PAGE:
@Canina Added output, and some new information from digging around with resolv.conf ‭cobertos‭ 24 days ago

1 answer

+2
−0

From the further details you added, it does indeed sound like you have some stale connection state on your system. The fact that you can get DNS replies when you query a DNS server by IPv4 address, but not by host name, strongly suggests a resolver configuration issue, and from what you say, your /etc/resolv.conf is indeed out of date. It's worth remembering that dig uses the standard system resolver to resolve the name of the DNS server given as @ns.example.com on the command line. To work around that, you need to use a DNS server IP address, such as for example Google's public resolvers 8.8.8.8 and 8.8.4.4, Cloudflare's 1.1.1.1, or your ISP's resolver as provided by DHCP.

The easy fix for this is usually just to reboot, but as is often the case on *nix systems, there are ways to get the same result without the reboot.

I'm not familiar with Mint specifically, but since it's a Debian/Ubuntu derivative, it should be reasonably similar to modern Debian (which I am more familiar with). In that case, you should be able to use the NetworkManager tools to view and modify network state. A dead giveaway that your system uses NetworkManager to, well, manage the network, is if your /etc/resolv.conf (or whatever that is a symlink pointing to; in my case, /run/NetworkManager/resolv.conf which is another strong hint) has a comment near the top similar to

# Generated by NetworkManager

If so, you should be able to see your current network connection state by running:

$ nmcli connection show

This will print a list of your connections. Assuming that your terminal environment is set up correctly, one of them (your currently active connection) should be displayed in green, indicating that it is currently up. If you're having trouble identifying the connection to manipulate, you can do nmcli connection show id "<name>" for each, which will show additional details. Note the value in the "name" column or the connection.id field, then:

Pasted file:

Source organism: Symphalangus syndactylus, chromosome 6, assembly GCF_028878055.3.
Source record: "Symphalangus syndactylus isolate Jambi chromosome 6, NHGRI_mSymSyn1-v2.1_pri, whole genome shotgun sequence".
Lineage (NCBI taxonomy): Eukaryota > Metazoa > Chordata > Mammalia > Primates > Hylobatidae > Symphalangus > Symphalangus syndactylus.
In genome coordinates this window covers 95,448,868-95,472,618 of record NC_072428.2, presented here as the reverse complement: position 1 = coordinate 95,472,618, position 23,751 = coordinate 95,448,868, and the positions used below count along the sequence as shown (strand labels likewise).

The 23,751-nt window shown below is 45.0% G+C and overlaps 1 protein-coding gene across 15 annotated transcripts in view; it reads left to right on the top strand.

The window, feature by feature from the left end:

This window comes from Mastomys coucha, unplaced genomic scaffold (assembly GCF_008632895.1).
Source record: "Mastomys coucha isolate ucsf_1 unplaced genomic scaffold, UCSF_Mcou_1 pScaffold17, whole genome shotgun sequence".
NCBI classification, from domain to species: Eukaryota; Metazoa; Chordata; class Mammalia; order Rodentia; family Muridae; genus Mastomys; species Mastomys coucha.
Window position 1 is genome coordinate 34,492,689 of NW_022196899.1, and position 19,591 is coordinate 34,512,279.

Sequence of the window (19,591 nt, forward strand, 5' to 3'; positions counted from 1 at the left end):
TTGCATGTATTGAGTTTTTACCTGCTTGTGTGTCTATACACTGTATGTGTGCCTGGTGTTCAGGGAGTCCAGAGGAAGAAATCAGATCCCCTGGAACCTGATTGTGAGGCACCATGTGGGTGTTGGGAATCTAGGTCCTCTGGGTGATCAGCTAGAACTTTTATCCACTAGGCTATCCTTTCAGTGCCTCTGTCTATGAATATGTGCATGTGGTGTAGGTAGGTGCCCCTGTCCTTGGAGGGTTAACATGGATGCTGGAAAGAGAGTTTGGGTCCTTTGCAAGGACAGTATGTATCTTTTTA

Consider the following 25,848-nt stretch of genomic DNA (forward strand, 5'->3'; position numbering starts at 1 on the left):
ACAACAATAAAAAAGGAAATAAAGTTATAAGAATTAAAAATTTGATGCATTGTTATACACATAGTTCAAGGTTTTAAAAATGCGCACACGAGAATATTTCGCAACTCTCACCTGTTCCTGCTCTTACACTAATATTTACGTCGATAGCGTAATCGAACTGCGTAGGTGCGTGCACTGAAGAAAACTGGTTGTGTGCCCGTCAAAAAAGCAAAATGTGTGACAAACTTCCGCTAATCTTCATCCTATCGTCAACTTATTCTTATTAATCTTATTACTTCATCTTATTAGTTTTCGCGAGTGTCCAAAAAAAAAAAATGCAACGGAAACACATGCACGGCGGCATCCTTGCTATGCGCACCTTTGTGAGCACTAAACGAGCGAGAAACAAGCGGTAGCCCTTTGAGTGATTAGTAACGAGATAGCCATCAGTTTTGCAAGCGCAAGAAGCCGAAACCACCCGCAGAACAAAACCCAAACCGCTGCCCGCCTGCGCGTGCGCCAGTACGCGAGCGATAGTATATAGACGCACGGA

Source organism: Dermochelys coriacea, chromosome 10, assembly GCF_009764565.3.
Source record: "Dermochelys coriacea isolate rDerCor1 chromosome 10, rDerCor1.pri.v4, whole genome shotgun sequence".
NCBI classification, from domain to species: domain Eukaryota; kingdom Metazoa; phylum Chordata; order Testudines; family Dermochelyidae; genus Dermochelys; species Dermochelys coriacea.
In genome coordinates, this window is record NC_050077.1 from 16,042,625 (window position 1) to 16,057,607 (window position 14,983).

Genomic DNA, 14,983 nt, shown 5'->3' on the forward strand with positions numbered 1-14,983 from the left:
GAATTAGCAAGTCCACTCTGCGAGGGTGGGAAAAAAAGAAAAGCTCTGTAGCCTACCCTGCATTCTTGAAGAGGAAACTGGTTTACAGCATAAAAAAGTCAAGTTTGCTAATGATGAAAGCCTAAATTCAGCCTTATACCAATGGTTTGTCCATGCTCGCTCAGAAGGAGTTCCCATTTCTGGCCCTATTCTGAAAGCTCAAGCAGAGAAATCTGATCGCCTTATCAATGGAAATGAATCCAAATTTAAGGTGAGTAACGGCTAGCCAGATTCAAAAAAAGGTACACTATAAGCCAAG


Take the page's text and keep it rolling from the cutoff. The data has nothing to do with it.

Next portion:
$ sudo nmcli connection down id "<name>"
$ sudo nmcli connection up id "<name>"

For example:

$ sudo nmcli connection down id "Wired connection 1"
$ sudo nmcli connection up id "Wired connection 1"

This should restart your network connection and update /etc/resolv.conf with the new values, without affecting anything other than the network connection you are manipulating and any traffic currently flowing through it. Confirm this by running nmcli connection show again; it should look very similar to how it did before.

Note that this will break any existing network connections, so don't do this over a remote connection like a SSH session without taking special precautions first.

With the connection back up, check your /etc/resolv.conf to see if it has been updated. If it has, name resolution should now work as expected.

(Yes, you can probably do all of this through a fancy GUI. No, I don't know where it's hidden.)

3 comments

I only SSH into this server so no GUI for meeee c: ‭cobertos‭ 23 days ago

It looks like it worked! The correct DNS server is now listed in systemd-resolve --status. Thank you so much! Looks like it's still preferring to send DNS queries through IPv6 with dig, but IPv4 at least works now when forcing -4 ‭cobertos‭ 23 days ago

@cobertos I'm glad it helped. ‭Canina‭ 23 days ago

Sign up to answer this question »